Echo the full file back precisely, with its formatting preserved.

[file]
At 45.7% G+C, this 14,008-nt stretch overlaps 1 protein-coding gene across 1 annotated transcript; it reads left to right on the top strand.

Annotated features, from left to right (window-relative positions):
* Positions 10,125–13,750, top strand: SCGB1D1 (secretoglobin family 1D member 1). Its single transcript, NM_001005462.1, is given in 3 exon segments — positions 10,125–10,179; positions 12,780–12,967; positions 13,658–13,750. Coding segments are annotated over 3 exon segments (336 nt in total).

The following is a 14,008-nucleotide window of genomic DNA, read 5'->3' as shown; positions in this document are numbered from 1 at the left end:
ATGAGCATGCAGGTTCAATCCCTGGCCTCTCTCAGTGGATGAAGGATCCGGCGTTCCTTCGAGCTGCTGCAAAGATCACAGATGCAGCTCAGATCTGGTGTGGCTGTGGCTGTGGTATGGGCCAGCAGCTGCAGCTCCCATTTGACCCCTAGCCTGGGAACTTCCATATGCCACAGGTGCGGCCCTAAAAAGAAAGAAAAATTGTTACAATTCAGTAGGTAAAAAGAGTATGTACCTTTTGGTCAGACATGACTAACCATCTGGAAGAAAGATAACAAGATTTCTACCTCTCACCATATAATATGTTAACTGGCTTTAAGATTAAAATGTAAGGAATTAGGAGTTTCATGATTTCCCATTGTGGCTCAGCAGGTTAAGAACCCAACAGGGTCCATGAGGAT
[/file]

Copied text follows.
At 45.7% G+C, this 14,008-nt stretch overlaps 1 protein-coding gene across 1 annotated transcript; it reads left to right on the top strand.

Annotated features, from left to right (window-relative positions):
* Positions 10,125–13,750, top strand: SCGB1D1 (secretoglobin family 1D member 1). Its single transcript, NM_001005462.1, is given in 3 exon segments — positions 10,125–10,179; positions 12,780–12,967; positions 13,658–13,750. Coding segments are annotated over 3 exon segments (336 nt in total).

The following is a 14,008-nucleotide window of genomic DNA, read 5'->3' as shown; positions in this document are numbered from 1 at the left end:
ATGAGCATGCAGGTTCAATCCCTGGCCTCTCTCAGTGGATGAAGGATCCGGCGTTCCTTCGAGCTGCTGCAAAGATCACAGATGCAGCTCAGATCTGGTGTGGCTGTGGCTGTGGTATGGGCCAGCAGCTGCAGCTCCCATTTGACCCCTAGCCTGGGAACTTCCATATGCCACAGGTGCGGCCCTAAAAAGAAAGAAAAATTGTTACAATTCAGTAGGTAAAAAGAGTATGTACCTTTTGGTCAGACATGACTAACCATCTGGAAGAAAGATAACAAGATTTCTACCTCTCACCATATAATATGTTAACTGGCTTTAAGATTAAAATGTAAGGAATTAGGAGTTTCATGATTTCCCATTGTGGCTCAGCAGGTTAAGAACCCAACAGGGTCCATGAGGAT